SEMINOLE — It's what neighbors have expected and dreaded for months: A developer has officially asked the county to clear the way for building up to 170 homes on the Tides golf course.
Neighbors have been organizing for months to oppose any redevelopment to the 150-acre course at 11832 66th Ave. N in the unincorporated Seminole area. It's bounded on the west by the Intracoastal Waterway. A portion of the course's northern border abuts Boca Ciega Millennium Park. The rest is surrounded by subdivisions with single-family homes.
Opponents have complained that development will, among other things, increase traffic through the neighborhood, eliminate green space, and destroy vital habitat for native and endangered wildlife.
The approximately 8-inch-thick proposal containing hundreds of pages, filed late Wednesday, attempts to minimize those objections. The proposal envisions a plan that "provides an environmentally sensitive residential community, designed to complement the larger neighborhoods, significantly improve the environment, and provide a substantial expansion of the open, green space available to the public."
Details of the project, to be called the Estuary at Boca Ciega Bay, include:
• Up to 170 single-family and townhomes, or less than two housing units per acre, which is less dense than surrounding subdivisions.
• A main entry on 66th Avenue N between Evergreen and 67th avenues.
• A gated emergency and pedestrian access point at Irving Avenue.
• Pedestrian entries at Oxford and Laurel streets.
• A clubhouse, swimming pool and tennis courts for residents. The clubhouse will also act as a hurricane shelter for residents.
• About 18 acres of open space and a trail system open to the public. This would also provide access to Millennium Park.
• An expanded tidal wetland preservation area and removal of invasive vegetation in favor of native species.
The development would take up about 96 acres of the property. The remaining 54 acres is underwater and cannot be developed.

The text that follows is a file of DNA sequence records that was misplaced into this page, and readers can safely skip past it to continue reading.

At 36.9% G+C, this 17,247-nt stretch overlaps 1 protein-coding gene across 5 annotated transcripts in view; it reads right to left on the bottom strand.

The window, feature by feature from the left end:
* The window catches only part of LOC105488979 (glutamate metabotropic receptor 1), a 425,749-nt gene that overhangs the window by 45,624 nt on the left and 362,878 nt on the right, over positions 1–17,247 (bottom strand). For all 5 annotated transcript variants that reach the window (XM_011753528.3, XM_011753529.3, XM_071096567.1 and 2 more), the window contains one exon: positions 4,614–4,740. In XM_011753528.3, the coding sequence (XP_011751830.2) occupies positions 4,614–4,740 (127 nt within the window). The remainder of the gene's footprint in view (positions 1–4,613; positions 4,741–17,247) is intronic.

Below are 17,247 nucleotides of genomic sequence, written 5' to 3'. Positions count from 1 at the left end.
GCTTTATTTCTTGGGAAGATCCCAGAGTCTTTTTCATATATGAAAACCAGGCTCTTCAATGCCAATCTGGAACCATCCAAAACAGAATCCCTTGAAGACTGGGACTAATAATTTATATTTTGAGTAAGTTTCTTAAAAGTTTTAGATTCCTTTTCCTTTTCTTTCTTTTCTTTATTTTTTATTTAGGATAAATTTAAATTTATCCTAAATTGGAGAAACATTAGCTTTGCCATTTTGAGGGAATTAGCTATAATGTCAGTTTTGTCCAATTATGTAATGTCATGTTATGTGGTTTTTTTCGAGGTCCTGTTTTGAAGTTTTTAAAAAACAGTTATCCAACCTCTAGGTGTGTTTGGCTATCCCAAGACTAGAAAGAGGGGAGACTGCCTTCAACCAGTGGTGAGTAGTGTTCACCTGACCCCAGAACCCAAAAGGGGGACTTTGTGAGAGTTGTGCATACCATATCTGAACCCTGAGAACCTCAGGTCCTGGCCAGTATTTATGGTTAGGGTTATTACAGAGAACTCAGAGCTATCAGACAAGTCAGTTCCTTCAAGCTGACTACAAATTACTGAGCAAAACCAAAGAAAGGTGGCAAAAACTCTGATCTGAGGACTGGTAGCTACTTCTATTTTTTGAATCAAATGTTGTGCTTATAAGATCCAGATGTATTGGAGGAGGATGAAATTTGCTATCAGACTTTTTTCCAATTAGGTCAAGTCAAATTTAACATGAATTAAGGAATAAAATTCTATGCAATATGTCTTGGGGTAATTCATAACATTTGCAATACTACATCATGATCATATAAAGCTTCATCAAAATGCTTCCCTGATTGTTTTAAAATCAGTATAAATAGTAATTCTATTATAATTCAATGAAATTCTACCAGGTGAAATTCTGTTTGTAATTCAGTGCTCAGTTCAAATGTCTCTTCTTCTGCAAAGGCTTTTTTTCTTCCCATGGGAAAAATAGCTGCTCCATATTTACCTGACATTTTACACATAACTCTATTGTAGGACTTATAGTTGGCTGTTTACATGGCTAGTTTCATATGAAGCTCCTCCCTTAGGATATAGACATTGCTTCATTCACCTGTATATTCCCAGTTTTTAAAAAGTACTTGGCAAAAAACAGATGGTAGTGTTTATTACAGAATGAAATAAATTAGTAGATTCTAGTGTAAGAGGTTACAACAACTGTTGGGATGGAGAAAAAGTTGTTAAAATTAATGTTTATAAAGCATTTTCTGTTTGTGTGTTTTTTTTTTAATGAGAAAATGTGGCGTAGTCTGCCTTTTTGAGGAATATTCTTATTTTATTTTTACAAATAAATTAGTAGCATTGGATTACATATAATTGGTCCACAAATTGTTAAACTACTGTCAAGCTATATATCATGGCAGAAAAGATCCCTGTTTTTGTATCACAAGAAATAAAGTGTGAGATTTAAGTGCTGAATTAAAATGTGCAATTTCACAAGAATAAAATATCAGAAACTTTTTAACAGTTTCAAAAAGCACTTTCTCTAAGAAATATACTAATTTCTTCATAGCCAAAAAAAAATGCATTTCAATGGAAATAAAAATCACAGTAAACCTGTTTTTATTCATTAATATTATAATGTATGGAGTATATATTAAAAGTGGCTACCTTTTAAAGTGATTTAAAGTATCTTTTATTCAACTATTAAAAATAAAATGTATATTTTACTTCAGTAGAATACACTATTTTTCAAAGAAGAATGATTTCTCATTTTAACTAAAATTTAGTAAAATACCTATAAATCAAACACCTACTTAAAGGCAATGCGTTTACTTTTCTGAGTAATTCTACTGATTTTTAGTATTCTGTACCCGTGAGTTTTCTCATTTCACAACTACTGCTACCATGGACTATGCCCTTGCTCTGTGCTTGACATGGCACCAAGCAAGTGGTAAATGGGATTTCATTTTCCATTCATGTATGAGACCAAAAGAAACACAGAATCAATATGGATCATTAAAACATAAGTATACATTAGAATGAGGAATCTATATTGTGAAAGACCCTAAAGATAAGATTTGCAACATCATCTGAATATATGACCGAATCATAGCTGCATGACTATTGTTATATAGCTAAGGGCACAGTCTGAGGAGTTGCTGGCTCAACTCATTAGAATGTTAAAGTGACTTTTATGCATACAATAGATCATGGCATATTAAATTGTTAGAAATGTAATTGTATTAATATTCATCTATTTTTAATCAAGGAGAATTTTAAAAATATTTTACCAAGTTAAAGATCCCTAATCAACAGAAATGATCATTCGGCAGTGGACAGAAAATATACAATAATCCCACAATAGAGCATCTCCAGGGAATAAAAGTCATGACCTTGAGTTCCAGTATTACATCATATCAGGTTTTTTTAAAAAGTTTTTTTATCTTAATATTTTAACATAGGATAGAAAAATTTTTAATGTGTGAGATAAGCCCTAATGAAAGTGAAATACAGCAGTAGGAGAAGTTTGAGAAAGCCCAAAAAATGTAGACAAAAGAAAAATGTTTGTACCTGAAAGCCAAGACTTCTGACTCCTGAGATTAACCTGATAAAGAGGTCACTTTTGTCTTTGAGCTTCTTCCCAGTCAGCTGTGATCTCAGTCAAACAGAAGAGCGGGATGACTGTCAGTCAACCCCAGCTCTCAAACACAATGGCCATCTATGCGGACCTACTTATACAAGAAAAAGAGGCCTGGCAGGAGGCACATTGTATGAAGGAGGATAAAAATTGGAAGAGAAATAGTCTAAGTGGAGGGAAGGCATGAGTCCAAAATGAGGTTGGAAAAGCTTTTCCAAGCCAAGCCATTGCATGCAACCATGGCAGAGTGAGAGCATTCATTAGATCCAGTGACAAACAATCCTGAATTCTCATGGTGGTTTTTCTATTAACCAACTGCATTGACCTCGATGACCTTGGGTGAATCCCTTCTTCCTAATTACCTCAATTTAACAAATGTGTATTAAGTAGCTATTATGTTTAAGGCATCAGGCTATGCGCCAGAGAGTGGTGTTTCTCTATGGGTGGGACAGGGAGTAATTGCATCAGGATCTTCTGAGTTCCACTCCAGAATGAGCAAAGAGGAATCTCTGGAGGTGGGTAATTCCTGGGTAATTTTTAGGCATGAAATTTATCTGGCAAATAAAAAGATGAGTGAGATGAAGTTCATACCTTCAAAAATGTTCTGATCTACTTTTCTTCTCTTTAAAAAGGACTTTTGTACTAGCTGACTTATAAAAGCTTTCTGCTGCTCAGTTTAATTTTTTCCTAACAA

Ed Methfessel, president of Save the Tides, said he has not had time to study the proposal but said nothing he has seen or heard has changed his group's position.
"We don't think it makes good sense for the town of Seminole or the county of Pinellas," Methfessel said. "It's way overbuilt as it is."
The development, he said, will change the dynamics of the community around the course.
"The roads can't handle the additional traffic," Methfessel said.
Wachovia, now Wells Fargo, foreclosed on the Tides in 2009. The case concluded in February 2012 with about $6.8 million owed on the mortgage, and other costs. The Pinellas County Property Appraiser sets the assessed value at about $1.8 million.
Arizona developer Taylor Morrison has agreed to buy the property contingent on being able to redevelop it.
The bank has continued to operate the Tides as an active course but Pinellas County records show that at least as early as last June, developers ran a conceptual plan for redevelopment by county officials. Since then, county officials and developers' representatives have met to discuss concerns.
Late last year, rumors began in surrounding neighborhoods that Taylor Morrison wanted to redevelop the property. When surveyors' flags popped up, the neighbors organized.
Since then, they have sought support from other activist groups, passed around petitions and bombarded county commissioners with emails, letters and calls opposing any redevelopment. They've established a website, savethetides.com.
The battle has a long way to go with multiple agencies and boards hearing the proposal before it could become final, likely in mid December.
Anne Lindberg can be reached at firstname.lastname@example.org.